Photo taken in:GovoraYear when photo was taken:1915Country name at time of photo:RomaniaCountry name today:Romania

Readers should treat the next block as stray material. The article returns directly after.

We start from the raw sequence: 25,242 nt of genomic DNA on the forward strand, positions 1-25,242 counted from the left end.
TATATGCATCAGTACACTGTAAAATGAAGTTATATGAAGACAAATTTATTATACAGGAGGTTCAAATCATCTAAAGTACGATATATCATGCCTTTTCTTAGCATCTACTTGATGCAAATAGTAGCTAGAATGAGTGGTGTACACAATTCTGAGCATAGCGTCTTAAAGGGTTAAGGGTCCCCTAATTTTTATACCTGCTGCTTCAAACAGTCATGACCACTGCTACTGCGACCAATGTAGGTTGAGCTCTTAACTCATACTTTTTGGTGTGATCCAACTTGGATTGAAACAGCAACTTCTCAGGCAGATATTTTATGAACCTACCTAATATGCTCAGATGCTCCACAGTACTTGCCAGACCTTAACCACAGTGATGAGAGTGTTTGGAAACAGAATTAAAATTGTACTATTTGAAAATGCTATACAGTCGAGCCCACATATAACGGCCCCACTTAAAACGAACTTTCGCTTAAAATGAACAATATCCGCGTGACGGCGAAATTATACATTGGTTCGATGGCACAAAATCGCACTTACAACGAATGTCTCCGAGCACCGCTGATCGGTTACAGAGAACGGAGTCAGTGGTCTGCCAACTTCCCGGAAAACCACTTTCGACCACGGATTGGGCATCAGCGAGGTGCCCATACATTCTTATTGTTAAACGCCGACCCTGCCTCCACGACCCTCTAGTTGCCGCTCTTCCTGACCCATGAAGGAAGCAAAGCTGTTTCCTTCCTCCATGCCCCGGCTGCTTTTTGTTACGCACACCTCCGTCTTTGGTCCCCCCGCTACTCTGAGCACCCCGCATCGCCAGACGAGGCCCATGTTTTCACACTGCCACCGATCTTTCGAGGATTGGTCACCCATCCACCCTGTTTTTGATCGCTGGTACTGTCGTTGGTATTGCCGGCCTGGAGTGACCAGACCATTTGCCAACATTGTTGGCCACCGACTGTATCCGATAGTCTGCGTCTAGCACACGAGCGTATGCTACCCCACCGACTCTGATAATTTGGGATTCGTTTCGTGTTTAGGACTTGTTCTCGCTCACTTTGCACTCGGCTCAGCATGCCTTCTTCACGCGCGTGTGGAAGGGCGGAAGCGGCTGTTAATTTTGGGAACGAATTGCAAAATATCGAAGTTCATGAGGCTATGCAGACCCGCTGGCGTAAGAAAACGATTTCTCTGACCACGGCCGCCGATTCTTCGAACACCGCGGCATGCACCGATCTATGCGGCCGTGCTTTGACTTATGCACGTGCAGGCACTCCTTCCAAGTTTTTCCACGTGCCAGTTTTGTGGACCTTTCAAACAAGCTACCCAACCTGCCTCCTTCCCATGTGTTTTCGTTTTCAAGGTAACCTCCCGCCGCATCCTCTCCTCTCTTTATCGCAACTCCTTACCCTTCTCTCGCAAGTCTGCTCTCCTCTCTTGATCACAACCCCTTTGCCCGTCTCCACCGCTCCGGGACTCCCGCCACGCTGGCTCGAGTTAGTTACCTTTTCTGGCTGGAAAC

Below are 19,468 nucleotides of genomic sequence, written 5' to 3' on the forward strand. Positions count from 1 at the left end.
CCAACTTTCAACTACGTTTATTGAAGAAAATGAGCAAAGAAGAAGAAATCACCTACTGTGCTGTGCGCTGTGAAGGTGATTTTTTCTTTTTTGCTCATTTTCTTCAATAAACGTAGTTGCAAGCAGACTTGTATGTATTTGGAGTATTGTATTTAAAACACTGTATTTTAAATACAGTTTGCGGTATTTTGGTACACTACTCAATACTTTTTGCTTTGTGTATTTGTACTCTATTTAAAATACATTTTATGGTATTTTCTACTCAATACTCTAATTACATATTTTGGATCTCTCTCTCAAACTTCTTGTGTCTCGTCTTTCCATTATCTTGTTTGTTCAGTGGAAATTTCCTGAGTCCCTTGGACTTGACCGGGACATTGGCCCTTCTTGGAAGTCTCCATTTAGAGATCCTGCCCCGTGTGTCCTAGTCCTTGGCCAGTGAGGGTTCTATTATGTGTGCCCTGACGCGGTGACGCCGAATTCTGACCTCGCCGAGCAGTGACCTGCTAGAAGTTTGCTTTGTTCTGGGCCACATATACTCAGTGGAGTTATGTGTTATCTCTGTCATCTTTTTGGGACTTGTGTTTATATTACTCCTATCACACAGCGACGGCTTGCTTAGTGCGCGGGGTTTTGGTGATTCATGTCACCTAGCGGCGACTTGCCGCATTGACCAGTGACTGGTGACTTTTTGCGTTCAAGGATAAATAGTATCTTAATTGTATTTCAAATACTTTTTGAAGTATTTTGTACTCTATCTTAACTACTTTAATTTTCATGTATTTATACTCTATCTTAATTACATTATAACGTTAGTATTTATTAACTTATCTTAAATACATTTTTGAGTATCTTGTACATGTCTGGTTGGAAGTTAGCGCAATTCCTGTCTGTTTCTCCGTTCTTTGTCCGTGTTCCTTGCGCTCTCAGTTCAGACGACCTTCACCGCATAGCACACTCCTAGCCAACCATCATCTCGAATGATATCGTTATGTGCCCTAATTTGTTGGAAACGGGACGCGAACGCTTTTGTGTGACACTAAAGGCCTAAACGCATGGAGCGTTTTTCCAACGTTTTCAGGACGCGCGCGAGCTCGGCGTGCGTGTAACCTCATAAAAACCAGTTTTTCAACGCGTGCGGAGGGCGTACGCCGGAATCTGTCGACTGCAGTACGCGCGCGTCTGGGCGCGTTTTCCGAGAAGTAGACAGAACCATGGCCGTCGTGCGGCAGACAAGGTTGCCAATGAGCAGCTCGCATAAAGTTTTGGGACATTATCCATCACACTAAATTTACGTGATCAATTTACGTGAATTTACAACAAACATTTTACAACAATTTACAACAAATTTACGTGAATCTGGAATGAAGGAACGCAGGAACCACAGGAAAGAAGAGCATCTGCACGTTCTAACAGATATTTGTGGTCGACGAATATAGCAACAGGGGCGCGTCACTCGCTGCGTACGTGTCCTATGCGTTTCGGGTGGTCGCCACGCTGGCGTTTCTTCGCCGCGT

This is a photo from Govora from 1915. This is my mother, Estera Wechsler (nee Letzler) with my sister, Stefania Wechsler, who was her first child. My mother was born in 1888, in Ploiesti. She attended a boarding school and spoke German and French. Naturally, she had also learnt Yiddish at home. All she told me about her childhood was that she used to be a good student and that her teachers thought highly of her, especially because of her skills in painting and drawing. Unfortunately, or maybe fortunately - who could tell? -, my mother married a tradesman from Bucharest and moved with him. She interrupted her studies. She would have liked to go to the Arts Academy [in Bucharest], and her teachers had encouraged her about going to college. My grandparents had had a religious, bigot upbringing. Religious Jews believe that girls should get married at an early age, and, if possible, to a rabbi - which is considered to be all that a young girl could wish for. This was my mother's fate. My parents had three children: Stefania, Sebastian and me, Aristide Wechsler. Stefania Rubinger [nee Wechsler], my sister, was born in 1914, in Bucharest. Her story is hard to tell. She was married when World War II came. Her husband, Rubinger, was a painter. He was a man of an extraordinary beauty, tall, robust, highly cultivated and talented. My sister may have gone to the boarding school, but her husband had an artistic culture. His works are now in Israel, Germany and Romania. They were relatively poor, but they married for love. They lived in Bucharest until the 1970's, when they emigrated to Germany. It was a time when Germany accepted German-speaking immigrants of German descent. He had been born in Cernauti and spoke German; my sister spoke German too. She received a pension in Germany. Her husband received a large pension, because he had worked a lot and his activity was taken into consideration. They settled in the town of Dusseldorf and stayed there. My sister now lives there by herself, as my brother-in-law died two years ago [in 2002]. He was run over by a car on a pedestrian crossing, at the age of 92. My sister is about 90 now. The two of them have two extraordinary children: Irina Rubinger and Adrian Rubinger. Irina is the elder child; she was born during World War II. Adrian was born later - he is now about 52 or 53. They both grew up in Bucharest. They currently live in Paris.